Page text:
What if I didn’t reach my goal?

That’s fine! This happens. All you have to do is ensure that you are working towards it. Be kind to yourself. This is all a process. You will have good days and bad days. Just keep track of all your activities. The idea is that at the end of the month, you will have a calendar full of random marks and stickers to outline your progress. At the end of the year, you can remind yourself that you are making strides in bettering yourself.

 

Types of Rewards

Examples include:

  • The sticker system. Give yourself a cheap sticker for each small accomplishment, then a nicer sticker for larger successes (for example: going out at least once every week for that month)
  • Buy yourself something that you want (a book, an accessory, a trip, etc.)
  • Give yourself a day off to do nothing but relax.
  • Dance or do karaoke by yourself (this may not work if you are living with other people)
  • Do something that you enjoy doing (ex: go watch a movie, go for a walk, etc.)

What this doesn’t include:

  • Alcohol – alcohol is a depressant and for our purposes, counter-intuitive
  • Junk food – you will be introducing bad habits that are harder to break
  • Smoking – this is an addictive habit that you don’t want to associate with improvements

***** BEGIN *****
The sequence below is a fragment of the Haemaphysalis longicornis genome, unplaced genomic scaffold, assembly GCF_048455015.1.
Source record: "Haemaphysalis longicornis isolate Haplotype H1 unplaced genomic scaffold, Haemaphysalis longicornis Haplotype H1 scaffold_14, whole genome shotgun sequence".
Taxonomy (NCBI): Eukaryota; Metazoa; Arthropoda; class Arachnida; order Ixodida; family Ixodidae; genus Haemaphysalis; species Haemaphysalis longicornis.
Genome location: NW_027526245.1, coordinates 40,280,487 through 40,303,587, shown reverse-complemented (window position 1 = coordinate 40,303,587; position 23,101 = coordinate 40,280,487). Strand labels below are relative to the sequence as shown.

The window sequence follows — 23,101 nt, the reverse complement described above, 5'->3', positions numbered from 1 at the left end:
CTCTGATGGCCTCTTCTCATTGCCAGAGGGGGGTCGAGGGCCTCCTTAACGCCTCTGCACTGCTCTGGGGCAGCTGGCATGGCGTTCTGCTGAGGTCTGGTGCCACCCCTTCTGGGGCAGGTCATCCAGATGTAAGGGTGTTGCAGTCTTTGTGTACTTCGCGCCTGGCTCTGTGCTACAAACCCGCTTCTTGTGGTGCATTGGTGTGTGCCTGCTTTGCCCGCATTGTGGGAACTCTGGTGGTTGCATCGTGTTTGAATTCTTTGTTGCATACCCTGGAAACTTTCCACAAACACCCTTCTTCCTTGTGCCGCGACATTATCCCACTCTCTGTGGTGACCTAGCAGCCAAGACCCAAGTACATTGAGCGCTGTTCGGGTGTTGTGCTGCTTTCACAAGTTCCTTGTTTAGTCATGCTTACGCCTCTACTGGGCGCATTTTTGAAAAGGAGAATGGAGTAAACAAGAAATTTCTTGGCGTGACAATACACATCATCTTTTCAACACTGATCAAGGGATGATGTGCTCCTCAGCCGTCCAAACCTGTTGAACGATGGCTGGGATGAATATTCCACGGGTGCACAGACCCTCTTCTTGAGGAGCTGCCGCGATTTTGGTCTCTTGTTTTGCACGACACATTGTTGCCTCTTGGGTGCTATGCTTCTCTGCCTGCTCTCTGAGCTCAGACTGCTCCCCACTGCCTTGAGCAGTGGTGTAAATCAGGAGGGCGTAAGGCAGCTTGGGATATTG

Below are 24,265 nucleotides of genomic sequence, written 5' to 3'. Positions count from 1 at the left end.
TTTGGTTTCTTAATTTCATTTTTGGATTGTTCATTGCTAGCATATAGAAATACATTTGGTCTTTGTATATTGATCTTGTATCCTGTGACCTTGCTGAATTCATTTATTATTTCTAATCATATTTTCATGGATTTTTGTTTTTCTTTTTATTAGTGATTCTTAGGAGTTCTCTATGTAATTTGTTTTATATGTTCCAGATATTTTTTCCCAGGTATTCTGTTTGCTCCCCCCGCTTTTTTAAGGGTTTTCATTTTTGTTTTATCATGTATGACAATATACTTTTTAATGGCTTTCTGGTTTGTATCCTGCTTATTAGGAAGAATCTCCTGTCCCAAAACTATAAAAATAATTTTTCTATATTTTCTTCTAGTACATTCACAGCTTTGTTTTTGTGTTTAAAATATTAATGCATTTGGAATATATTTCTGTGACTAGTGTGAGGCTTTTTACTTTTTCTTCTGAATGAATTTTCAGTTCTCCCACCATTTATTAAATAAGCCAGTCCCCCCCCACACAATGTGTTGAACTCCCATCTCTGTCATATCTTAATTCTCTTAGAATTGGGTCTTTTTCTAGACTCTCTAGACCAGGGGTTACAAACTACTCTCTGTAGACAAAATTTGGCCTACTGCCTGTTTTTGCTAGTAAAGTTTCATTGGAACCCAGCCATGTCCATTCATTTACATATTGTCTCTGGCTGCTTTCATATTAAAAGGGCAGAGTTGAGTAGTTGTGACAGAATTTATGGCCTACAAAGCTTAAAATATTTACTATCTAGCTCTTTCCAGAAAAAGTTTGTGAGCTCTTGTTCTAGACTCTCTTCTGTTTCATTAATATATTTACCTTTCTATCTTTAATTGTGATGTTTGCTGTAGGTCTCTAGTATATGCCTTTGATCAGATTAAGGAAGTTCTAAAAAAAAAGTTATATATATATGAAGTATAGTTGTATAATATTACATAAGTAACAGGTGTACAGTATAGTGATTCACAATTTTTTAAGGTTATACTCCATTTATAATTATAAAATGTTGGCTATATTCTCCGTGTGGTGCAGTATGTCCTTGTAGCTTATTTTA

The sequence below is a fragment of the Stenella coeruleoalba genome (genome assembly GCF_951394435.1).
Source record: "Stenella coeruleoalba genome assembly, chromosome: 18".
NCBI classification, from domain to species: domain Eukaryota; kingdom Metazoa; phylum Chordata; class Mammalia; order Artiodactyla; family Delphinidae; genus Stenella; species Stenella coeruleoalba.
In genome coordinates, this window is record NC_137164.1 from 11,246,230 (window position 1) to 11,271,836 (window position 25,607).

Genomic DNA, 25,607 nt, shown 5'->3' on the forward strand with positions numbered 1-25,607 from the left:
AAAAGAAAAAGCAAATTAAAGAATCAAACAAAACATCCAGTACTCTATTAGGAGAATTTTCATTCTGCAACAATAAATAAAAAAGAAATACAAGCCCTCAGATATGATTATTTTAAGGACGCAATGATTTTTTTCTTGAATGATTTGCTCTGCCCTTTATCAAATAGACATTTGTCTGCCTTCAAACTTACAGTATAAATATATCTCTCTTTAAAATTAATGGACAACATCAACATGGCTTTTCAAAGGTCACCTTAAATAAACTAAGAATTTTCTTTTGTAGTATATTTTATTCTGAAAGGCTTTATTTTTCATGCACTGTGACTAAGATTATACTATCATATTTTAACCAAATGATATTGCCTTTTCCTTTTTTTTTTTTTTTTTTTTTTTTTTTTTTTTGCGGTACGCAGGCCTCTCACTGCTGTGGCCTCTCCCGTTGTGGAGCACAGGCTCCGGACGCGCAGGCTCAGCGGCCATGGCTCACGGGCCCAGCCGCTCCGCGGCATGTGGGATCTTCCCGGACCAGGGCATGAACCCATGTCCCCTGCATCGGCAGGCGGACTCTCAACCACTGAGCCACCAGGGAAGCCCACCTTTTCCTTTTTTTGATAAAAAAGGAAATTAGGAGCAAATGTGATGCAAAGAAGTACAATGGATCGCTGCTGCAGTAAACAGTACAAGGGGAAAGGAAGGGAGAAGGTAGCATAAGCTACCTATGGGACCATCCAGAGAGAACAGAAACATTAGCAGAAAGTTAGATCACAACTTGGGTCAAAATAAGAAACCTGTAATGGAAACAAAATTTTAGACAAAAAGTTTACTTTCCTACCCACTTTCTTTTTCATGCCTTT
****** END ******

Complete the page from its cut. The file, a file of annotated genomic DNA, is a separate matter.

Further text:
Go forth everyone, and:

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The Insomnia Effect

Combating Insomnia 

Sleep is a vital part of mental and physical health. You will notice fewer “bad days” if you have had a good night’s rest. Never underestimate the power of sleep. That being said, those who suffer from anxiety and depression usually seem to lack in the number of hours they get.

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You’re probably thinking at this point that you have tried all that you can to get some sleep. That’s fair. I’m just going to talk about some of the things that have worked for me in the hopes that you try it out as well.

Listening to Music

There are so many playlists and songs out there that claim to help lull you to sleep. However, the one that I find that works – for about 70% of the time – is an eight-hour song by Marconi Union called Weightless.